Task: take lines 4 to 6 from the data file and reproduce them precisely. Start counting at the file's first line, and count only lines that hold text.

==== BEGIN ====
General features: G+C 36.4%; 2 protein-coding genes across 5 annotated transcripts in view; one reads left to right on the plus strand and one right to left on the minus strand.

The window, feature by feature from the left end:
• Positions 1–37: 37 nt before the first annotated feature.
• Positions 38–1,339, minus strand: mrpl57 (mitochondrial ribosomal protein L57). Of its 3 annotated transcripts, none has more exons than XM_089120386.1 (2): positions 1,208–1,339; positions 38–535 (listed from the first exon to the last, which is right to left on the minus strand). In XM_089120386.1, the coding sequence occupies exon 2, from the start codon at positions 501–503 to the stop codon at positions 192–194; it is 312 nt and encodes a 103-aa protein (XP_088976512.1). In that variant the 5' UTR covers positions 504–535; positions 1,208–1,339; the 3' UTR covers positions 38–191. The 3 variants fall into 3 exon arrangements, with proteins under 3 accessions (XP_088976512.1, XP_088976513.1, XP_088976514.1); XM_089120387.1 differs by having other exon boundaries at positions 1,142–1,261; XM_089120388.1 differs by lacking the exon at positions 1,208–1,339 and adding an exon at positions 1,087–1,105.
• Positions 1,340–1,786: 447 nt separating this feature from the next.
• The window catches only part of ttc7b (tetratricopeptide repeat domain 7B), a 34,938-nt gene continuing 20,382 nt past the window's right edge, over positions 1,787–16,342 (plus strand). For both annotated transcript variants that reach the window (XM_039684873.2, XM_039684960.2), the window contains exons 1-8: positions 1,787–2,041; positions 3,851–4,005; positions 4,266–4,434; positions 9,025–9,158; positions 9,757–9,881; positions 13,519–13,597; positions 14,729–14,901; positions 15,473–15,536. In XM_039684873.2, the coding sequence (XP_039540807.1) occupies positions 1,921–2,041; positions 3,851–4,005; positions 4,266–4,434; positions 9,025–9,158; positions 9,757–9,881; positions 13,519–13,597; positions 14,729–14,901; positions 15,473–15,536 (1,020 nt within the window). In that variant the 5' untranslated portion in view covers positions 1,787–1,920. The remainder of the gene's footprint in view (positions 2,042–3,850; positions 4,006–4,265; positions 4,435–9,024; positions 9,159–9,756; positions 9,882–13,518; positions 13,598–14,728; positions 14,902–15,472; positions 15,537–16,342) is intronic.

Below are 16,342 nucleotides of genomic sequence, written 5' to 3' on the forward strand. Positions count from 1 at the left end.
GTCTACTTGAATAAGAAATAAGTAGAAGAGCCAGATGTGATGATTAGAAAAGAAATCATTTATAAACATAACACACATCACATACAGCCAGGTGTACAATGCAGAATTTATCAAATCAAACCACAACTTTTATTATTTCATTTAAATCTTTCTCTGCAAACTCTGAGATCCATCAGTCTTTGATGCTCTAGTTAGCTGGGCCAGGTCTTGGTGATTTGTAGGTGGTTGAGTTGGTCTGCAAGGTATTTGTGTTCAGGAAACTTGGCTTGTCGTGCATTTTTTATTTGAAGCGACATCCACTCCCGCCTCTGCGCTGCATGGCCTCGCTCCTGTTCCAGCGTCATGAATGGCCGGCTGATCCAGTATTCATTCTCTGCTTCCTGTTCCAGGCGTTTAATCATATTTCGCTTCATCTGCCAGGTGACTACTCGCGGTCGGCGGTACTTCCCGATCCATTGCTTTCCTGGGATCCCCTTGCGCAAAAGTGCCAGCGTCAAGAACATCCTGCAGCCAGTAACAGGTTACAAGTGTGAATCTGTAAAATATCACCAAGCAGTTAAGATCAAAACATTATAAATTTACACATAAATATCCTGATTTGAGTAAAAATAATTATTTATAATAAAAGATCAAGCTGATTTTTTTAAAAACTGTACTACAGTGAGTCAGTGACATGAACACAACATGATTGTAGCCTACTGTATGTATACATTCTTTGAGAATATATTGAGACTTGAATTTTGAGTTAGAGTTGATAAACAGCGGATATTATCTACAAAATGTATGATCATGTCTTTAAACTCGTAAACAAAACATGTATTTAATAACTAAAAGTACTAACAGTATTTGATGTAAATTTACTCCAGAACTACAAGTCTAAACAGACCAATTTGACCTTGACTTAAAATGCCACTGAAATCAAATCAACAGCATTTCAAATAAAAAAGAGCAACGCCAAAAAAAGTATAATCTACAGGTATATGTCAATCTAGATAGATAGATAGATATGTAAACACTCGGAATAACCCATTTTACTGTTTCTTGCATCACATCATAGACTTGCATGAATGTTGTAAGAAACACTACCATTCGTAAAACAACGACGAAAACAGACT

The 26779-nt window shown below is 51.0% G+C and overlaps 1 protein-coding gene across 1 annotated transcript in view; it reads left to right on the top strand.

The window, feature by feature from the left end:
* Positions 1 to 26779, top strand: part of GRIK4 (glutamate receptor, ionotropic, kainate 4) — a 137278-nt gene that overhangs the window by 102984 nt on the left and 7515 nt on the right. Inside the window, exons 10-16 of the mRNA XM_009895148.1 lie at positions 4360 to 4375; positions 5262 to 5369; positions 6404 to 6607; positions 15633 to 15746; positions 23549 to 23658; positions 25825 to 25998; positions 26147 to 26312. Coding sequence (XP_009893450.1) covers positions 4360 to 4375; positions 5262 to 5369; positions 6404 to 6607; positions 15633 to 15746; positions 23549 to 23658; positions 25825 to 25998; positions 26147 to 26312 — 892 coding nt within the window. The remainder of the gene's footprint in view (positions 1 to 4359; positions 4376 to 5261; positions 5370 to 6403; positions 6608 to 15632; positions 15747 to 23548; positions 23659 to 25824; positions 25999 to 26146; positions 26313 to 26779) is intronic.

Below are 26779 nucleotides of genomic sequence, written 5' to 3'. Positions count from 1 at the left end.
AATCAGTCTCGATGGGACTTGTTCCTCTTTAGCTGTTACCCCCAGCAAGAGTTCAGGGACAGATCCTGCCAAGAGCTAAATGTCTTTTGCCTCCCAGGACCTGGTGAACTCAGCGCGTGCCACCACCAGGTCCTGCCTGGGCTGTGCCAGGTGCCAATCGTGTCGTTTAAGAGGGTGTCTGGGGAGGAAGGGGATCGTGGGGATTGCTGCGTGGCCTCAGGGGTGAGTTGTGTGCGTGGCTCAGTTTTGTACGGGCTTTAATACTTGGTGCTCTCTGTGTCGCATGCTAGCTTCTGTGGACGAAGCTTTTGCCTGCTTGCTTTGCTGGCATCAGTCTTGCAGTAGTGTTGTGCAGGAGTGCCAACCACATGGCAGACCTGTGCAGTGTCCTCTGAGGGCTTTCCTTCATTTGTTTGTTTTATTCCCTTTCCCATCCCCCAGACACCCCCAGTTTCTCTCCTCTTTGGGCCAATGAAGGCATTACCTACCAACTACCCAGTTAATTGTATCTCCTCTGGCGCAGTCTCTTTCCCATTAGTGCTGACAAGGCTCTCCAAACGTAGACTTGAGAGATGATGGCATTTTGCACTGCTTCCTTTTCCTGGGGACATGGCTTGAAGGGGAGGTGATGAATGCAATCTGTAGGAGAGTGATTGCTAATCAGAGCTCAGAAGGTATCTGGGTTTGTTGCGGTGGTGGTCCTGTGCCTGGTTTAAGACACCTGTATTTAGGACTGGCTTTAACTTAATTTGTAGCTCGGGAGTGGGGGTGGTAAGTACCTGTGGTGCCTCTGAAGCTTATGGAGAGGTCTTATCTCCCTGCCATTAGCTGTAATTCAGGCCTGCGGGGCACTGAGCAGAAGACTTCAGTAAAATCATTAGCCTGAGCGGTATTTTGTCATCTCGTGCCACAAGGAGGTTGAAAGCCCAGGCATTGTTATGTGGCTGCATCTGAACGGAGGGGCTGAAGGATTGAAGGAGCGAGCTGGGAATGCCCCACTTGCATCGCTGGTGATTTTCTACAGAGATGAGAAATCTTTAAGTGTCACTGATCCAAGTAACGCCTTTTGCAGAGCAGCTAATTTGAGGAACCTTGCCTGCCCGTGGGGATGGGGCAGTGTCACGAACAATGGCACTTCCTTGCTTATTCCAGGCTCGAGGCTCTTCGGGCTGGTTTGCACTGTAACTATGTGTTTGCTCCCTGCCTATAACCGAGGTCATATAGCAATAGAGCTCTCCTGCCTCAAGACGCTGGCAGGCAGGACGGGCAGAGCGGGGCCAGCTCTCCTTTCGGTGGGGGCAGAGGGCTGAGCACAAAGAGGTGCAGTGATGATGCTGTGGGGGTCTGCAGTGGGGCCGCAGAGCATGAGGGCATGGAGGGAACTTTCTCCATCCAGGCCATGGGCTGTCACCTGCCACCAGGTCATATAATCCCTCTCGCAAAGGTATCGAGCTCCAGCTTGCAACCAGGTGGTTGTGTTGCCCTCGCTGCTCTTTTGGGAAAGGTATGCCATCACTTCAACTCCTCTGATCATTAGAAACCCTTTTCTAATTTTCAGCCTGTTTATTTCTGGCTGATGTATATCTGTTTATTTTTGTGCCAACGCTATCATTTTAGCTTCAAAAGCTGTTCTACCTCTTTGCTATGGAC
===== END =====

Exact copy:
• Positions 38–1,339, minus strand: mrpl57 (mitochondrial ribosomal protein L57). Of its 3 annotated transcripts, none has more exons than XM_089120386.1 (2): positions 1,208–1,339; positions 38–535 (listed from the first exon to the last, which is right to left on the minus strand). In XM_089120386.1, the coding sequence occupies exon 2, from the start codon at positions 501–503 to the stop codon at positions 192–194; it is 312 nt and encodes a 103-aa protein (XP_088976512.1). In that variant the 5' UTR covers positions 504–535; positions 1,208–1,339; the 3' UTR covers positions 38–191. The 3 variants fall into 3 exon arrangements, with proteins under 3 accessions (XP_088976512.1, XP_088976513.1, XP_088976514.1); XM_089120387.1 differs by having other exon boundaries at positions 1,142–1,261; XM_089120388.1 differs by lacking the exon at positions 1,208–1,339 and adding an exon at positions 1,087–1,105.
• Positions 1,340–1,786: 447 nt separating this feature from the next.
• The window catches only part of ttc7b (tetratricopeptide repeat domain 7B), a 34,938-nt gene continuing 20,382 nt past the window's right edge, over positions 1,787–16,342 (plus strand). For both annotated transcript variants that reach the window (XM_039684873.2, XM_039684960.2), the window contains exons 1-8: positions 1,787–2,041; positions 3,851–4,005; positions 4,266–4,434; positions 9,025–9,158; positions 9,757–9,881; positions 13,519–13,597; positions 14,729–14,901; positions 15,473–15,536. In XM_039684873.2, the coding sequence (XP_039540807.1) occupies positions 1,921–2,041; positions 3,851–4,005; positions 4,266–4,434; positions 9,025–9,158; positions 9,757–9,881; positions 13,519–13,597; positions 14,729–14,901; positions 15,473–15,536 (1,020 nt within the window). In that variant the 5' untranslated portion in view covers positions 1,787–1,920. The remainder of the gene's footprint in view (positions 2,042–3,850; positions 4,006–4,265; positions 4,435–9,024; positions 9,159–9,756; positions 9,882–13,518; positions 13,598–14,728; positions 14,902–15,472; positions 15,537–16,342) is intronic.